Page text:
Tucker Patch gets green light for phase two

MEMBERS of The Gloucester Project have given the green light to phase two of the award-winning Tucker Patch demonstration farm.

The Tucker Patch is the flagship project and public face of The Gloucester Project - a not-for-profit community based organisation aimed at developing and implementing a regional food future model.

Gloucester Project chairman Ken Johnson said more than 40 project members attended a recent planning meeting where they gave overwhelming support to plans to capitalise on the Tucker Patch as a resource for sustainable food production training and education as well as a source of fresh produce for the region and coastal and metropolitan consumers.

“There is incredible support for some very exciting plans for increased fresh produce production, more intensive direct marketing of local produce and a major push to make the most of the educational and tourism potential of the farm,” he said.

Tucker Patch volunteers with some of the items produced at the community garden on Cemetery Rd.

Tucker Patch volunteers with some of the items produced at the community garden on Cemetery Rd.

“We’ll be expanding production at the Tucker Patch and encouraging more growers to join our network to supply fresh seasonal produce.

“We also have plans for increasing direct marketing of local produce to food distributing groups, local consumers and regional food initiatives like the Stroud market. 

“This approach is vital as it increases returns to growers which makes fresh produce growing financially viable and sustainable.”

Mr Johnson said farm gate sales of fresh produce at the Tucker Patch each Friday had eclipsed all expectations.

“We’re working with council to expand this part of our operation to meet increasing demand for locally produced fresh produce,” he said.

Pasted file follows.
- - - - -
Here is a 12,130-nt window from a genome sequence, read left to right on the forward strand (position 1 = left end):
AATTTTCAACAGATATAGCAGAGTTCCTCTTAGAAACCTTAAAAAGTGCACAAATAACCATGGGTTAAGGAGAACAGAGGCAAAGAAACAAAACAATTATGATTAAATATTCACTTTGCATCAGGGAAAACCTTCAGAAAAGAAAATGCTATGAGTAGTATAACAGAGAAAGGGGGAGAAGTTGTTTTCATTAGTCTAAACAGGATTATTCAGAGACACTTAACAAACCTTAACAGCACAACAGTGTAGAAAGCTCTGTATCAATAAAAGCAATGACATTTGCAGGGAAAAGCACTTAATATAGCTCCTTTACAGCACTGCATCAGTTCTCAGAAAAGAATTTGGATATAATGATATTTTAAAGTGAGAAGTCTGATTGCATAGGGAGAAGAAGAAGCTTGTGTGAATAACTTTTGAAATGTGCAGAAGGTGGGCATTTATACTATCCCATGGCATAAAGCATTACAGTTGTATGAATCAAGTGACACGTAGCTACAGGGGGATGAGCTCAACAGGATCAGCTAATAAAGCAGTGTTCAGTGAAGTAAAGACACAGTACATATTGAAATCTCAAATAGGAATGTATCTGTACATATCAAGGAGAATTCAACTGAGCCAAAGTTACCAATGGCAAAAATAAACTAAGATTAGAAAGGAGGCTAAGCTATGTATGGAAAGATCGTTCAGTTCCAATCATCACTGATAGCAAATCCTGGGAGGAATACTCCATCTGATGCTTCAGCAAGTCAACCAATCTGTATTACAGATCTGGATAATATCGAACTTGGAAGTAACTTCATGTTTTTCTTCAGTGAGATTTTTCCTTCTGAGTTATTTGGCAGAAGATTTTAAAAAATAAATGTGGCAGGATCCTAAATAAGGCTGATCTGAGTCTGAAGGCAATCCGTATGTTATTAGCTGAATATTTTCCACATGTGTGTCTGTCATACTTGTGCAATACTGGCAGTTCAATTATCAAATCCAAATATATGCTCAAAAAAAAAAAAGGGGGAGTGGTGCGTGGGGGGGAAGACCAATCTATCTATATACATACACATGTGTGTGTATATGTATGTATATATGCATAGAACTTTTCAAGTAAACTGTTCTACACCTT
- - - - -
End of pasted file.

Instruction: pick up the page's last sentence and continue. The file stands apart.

He said the Tucker Patch was working with key partners to expand its program of tours and workshops in response to increased demand for education and skills training around sustainable food production.

“We’re getting inquiries for education and training from such a wide range of people, from backyard gardeners to commercial scale growers,” he said.

“They are hungry for information on what we are doing and how we are doing it. Some simply want to grow their own food while others are looking for opportunities to add food growing to their income stream.

“In every case the Tucker Patch can provide the knowledge and teach the skills they need.”

The Gloucester Project will also continue to partner with Gloucester Shire Council in its food and green waste recycling-to-compost program. 

“The trial, supported by Commonwealth government funding, has been a huge success and has major financial, soil and nutrition building advantages for council and The Gloucester Project,” Mr Johnson said.

“We appreciate council’s ongoing support for the project and their commitment to encouraging wider recognition of the importance of sustainable agriculture to our community.”

The Gloucester Project has more than 240 members who contribute more than 8000 volunteer hours a year to the project, mainly through the Tucker Patch. 

A NSW government Community Builders grant has been a major contributor to the stage one program.

Mr Johnson said new members and friends were always welcome at the Tucker Patch.  

“We offer our community so much more than just the physical aspects of growing food. Some people simply come to take photos, share stories, or just enjoy a cup of tea with like-minded people,” he said.

“The Tucker Patch is a space to be shared by anyone interested in living in a resilient and healthy community.”


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